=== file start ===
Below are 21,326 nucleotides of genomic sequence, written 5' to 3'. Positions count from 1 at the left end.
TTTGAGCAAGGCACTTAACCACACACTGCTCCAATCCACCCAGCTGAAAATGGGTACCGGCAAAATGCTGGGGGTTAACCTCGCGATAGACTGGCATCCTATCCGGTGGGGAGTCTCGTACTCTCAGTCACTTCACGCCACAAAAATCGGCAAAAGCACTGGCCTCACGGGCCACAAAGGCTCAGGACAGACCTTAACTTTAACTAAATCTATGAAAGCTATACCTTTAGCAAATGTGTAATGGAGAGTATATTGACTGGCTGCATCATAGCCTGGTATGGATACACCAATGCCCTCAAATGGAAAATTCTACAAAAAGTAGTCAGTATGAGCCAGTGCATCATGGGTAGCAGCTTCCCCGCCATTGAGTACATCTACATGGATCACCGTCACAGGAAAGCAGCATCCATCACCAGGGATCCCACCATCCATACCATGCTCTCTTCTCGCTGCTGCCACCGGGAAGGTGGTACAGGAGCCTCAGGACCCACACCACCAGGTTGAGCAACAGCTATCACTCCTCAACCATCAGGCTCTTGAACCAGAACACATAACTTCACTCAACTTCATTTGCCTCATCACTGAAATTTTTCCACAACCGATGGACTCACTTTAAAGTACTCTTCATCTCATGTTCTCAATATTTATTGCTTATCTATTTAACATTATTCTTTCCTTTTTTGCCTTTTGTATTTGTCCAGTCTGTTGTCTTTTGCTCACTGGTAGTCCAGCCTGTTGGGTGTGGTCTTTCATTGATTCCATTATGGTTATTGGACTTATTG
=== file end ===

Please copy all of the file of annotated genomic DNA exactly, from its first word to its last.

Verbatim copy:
Below are 21,326 nucleotides of genomic sequence, written 5' to 3'. Positions count from 1 at the left end.
TTTGAGCAAGGCACTTAACCACACACTGCTCCAATCCACCCAGCTGAAAATGGGTACCGGCAAAATGCTGGGGGTTAACCTCGCGATAGACTGGCATCCTATCCGGTGGGGAGTCTCGTACTCTCAGTCACTTCACGCCACAAAAATCGGCAAAAGCACTGGCCTCACGGGCCACAAAGGCTCAGGACAGACCTTAACTTTAACTAAATCTATGAAAGCTATACCTTTAGCAAATGTGTAATGGAGAGTATATTGACTGGCTGCATCATAGCCTGGTATGGATACACCAATGCCCTCAAATGGAAAATTCTACAAAAAGTAGTCAGTATGAGCCAGTGCATCATGGGTAGCAGCTTCCCCGCCATTGAGTACATCTACATGGATCACCGTCACAGGAAAGCAGCATCCATCACCAGGGATCCCACCATCCATACCATGCTCTCTTCTCGCTGCTGCCACCGGGAAGGTGGTACAGGAGCCTCAGGACCCACACCACCAGGTTGAGCAACAGCTATCACTCCTCAACCATCAGGCTCTTGAACCAGAACACATAACTTCACTCAACTTCATTTGCCTCATCACTGAAATTTTTCCACAACCGATGGACTCACTTTAAAGTACTCTTCATCTCATGTTCTCAATATTTATTGCTTATCTATTTAACATTATTCTTTCCTTTTTTGCCTTTTGTATTTGTCCAGTCTGTTGTCTTTTGCTCACTGGTAGTCCAGCCTGTTGGGTGTGGTCTTTCATTGATTCCATTATGGTTATTGGACTTATTG